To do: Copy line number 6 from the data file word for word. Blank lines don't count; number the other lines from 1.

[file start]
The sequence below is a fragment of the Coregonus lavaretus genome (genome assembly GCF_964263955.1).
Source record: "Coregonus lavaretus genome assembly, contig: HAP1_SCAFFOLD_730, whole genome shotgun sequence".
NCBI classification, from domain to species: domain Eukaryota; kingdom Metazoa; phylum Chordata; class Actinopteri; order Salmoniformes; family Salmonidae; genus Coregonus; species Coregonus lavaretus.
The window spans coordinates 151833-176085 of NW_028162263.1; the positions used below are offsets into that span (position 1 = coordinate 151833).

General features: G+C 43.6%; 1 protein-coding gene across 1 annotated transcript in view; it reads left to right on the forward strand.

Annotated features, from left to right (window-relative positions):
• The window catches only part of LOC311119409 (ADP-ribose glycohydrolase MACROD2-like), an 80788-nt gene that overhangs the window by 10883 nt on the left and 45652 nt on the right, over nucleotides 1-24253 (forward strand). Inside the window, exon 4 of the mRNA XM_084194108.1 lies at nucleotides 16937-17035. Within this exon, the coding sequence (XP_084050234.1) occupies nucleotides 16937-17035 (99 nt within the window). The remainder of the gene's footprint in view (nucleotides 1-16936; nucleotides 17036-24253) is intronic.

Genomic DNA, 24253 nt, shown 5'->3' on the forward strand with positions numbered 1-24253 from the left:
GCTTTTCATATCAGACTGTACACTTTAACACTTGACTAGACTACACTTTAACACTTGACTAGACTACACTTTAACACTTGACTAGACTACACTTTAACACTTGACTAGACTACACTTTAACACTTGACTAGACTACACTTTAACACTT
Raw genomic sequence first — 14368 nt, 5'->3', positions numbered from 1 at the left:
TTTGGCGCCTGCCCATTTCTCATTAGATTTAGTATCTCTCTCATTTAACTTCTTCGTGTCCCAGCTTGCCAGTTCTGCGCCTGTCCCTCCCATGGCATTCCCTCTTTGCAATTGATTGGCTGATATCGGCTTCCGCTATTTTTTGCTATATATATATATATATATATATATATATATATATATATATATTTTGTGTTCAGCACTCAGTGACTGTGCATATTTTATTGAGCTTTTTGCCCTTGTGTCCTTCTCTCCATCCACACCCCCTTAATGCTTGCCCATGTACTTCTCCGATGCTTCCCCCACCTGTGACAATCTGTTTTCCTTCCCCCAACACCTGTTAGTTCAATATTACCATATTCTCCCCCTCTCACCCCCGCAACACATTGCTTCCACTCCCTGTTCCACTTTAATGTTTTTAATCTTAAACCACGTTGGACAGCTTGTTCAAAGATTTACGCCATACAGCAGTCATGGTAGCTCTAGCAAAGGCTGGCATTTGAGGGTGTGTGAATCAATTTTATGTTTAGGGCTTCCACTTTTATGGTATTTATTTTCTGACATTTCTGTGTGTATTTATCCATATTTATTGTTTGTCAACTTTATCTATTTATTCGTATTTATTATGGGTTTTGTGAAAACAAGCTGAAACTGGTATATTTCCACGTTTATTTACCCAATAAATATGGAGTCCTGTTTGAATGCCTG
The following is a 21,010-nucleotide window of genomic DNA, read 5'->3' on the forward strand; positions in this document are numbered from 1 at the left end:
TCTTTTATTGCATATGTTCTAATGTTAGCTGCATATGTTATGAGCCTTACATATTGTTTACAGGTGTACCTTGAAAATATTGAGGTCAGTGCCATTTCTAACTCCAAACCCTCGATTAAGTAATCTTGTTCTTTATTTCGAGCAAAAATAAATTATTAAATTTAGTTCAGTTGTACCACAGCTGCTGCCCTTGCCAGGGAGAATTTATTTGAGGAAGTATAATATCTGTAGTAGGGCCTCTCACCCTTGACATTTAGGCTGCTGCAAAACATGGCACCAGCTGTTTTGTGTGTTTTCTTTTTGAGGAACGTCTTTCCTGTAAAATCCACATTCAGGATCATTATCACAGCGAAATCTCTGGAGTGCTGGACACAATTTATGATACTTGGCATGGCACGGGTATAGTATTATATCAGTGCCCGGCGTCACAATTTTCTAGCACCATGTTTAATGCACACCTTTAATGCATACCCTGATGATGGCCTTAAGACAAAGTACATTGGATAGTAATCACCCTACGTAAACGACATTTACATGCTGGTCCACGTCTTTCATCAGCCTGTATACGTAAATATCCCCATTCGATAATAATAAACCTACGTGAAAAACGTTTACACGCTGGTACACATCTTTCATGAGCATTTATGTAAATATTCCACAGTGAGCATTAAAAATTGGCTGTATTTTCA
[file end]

Annotated features, from left to right (window-relative positions):